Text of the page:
April 16, 2020 / 4:15 AM / 4 months ago

As virus hits Japan, deflation risks grow while bars, restaurants suffer

TOKYO (Reuters) - For someone like Sumako Furihata, who owns two small restaurants in Tokyo’s Akasaka nightlife district, the coronavirus health crisis has been a nightmare that crushed sales and put her in a difficult situation.

FILE PHOTO: Empty seats are seen at a restaurant, following the outbreak of the coronavirus disease (COVID-19), at Ginza shopping and amusement district in Tokyo, Japan April 2, 2020. REUTERS/Issei Kato/File Photo

Many of her rivals in the district, which relies on lunch and dinner demand from business workers, are also suffering as more companies have employees work from home at the government’s request.

“The pace of fall in sales is much faster than during the global financial crisis,” said Furihata, who has temporarily shut down one of her restaurants.

The pandemic has throttled an economy already on the brink of recession as social distancing policies have forced sectors such as transport, retail and tourism to temporarily scale down.

Economists say the outbreak also risked increasing deflationary pressure in Japan as people stay at home more and spend less.

“Prices for ‘stay-at-home’ related products such as foods are firm. But overall, there’s an increasing risk Japan may slip back into deflation,” said Hiroshi Ugai, chief economist at JPMorgan Securities Japan.

Ugai, who predicts Japan’s economy will contract 4.4% this year, warned that prices for a range of goods will start falling around autumn.

An early snapshot of how Japanese businesses coped with the outbreak in March showed that retailers like Furihata were hit hardest, while other sectors got some respite.

The Nowcast private survey that captures real-time consumption trends – making it a leading indicator of government data – showed consumer spending index falling nearly 10% for hotels, about 28% for amusement parks, 14% for airplane tickets and more than 16% for train tickets during March 16-31, compared with a year earlier.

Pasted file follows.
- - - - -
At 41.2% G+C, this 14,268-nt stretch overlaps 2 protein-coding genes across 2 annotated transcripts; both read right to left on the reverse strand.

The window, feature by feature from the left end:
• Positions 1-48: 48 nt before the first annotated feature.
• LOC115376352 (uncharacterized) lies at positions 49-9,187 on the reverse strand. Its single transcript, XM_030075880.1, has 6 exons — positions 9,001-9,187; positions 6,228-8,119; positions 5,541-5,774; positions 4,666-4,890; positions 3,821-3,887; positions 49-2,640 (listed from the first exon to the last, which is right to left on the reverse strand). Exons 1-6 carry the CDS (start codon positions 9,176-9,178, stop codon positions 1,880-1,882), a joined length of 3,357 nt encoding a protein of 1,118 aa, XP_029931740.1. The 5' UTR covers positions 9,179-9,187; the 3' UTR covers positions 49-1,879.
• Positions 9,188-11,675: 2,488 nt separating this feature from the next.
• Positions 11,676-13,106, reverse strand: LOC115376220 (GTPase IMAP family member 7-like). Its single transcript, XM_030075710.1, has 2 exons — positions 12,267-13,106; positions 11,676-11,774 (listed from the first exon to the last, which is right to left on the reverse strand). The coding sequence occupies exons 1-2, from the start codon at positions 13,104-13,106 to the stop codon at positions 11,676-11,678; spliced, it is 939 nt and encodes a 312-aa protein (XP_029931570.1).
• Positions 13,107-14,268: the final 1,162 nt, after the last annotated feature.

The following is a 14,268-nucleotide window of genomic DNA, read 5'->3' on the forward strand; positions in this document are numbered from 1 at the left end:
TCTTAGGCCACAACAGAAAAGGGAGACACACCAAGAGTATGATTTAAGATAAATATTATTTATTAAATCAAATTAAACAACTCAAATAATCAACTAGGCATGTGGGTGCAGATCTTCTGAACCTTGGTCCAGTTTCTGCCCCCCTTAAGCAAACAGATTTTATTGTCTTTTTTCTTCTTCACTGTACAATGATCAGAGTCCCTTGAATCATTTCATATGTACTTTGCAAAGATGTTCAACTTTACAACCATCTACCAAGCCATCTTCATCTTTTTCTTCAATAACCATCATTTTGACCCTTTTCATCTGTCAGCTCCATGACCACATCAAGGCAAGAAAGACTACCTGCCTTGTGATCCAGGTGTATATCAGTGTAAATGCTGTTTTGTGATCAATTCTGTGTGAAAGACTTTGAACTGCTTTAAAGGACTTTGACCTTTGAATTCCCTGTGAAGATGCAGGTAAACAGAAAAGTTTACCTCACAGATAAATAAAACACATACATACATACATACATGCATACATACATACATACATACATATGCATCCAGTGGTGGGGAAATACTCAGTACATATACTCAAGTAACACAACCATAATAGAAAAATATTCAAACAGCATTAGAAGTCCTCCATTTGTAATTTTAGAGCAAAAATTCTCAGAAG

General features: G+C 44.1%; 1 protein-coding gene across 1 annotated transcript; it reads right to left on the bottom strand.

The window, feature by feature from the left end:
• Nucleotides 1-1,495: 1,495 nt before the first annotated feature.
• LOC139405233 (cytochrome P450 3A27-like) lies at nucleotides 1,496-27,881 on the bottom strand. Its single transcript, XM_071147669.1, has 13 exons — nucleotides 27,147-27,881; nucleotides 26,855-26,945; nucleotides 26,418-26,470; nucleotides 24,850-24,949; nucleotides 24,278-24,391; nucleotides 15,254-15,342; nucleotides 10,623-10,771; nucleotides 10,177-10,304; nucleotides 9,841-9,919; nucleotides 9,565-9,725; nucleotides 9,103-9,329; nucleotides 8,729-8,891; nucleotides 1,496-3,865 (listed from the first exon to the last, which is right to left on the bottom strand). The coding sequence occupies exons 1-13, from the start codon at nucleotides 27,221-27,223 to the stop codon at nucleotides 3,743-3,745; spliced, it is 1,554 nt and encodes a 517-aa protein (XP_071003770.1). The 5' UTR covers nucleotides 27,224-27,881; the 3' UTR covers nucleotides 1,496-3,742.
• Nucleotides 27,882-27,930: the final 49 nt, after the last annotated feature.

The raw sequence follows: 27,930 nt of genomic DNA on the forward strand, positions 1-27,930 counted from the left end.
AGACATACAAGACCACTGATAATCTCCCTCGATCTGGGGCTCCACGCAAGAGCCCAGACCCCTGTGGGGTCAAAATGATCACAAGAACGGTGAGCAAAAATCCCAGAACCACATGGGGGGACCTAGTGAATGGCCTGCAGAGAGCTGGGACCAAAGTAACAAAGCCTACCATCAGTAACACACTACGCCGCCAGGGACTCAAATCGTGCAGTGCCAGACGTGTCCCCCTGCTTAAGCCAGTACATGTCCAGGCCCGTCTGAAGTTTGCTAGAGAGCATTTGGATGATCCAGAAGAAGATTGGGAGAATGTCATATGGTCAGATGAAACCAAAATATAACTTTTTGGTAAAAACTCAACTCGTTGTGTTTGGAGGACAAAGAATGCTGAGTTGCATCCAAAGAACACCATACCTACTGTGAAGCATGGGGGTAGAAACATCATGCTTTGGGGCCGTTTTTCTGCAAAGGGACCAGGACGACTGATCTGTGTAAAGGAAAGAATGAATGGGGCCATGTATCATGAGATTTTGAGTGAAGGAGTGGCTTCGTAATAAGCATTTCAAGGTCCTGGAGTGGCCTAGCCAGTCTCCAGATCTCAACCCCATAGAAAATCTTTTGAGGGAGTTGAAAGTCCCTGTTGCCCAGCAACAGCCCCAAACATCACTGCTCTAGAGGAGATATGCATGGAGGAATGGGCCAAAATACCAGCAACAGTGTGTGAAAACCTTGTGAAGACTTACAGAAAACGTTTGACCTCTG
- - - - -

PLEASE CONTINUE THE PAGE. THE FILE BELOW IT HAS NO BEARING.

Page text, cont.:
Many took a hit from the government’s decision this month to declare a state of emergency for major population centres, including Tokyo, to combat the virus. The declaration urged citizens to stay at home, some facilities to shut down and restaurants to close early.

Movement of people around Tokyo station, a major transportation hub, dropped nearly 50% on April 15 from levels before the state of emergency announcement on April 7, according private data firm Agoop.

The number of people using major train stations such as Tokyo, Shinjuku and Ueno dropped more than 70% on April 13 from a year earlier, and that of western Osaka station slumped more than 60%, according to data compiled by the government.

There were some areas that were less affected, or even saw demand rise because of social distancing and work-from-home policies.

Coffee shops saw consumption increase more than 4% on demand from employees visiting cafes while teleworking.

Liquor shops saw spending rise 10% as bars closed. Supermarkets experienced more than a 14% rise in consumption, as they catered to households preparing more food at home.

But overall, prices are being pushed down.

(For graphics on consumption indexes by business category and overall, click: reut.rs/3erWOJ2, reut.rs/3bg2nYX )

Already, Japan is seeing bankruptcies creep up, particularly in the service sector. If the pandemic persists, the number could spike and lead to more job losses. That would dent the spending power of households, thus putting more downward pressure on prices, analysts say.

“If the number of unemployed rise, that will leave households with less purchasing power. That puts downward pressure on overall prices,” said Takeshi Minami, chief economist at Norinchukin Research Institute.

Even if prices creep up, it could be for the wrong reasons. If the pandemic keeps factories in the world’s third-largest economy from resuming operations for too long, that could hamper companies from producing enough goods.

“If companies need to scale down production lines for daily necessities, supply could shrink and prices of those produce may rise,” Minami said.

(Interactive graphic tracking global spread of coronavirus: open tmsnrt.rs/3aIRuz7 in an external browser. )

Reporting by Kaori Kaneko; Additional reporting by Hiroko Terui; Editing by Leika Kihara, Gerry Doyle & Shri Navaratnam

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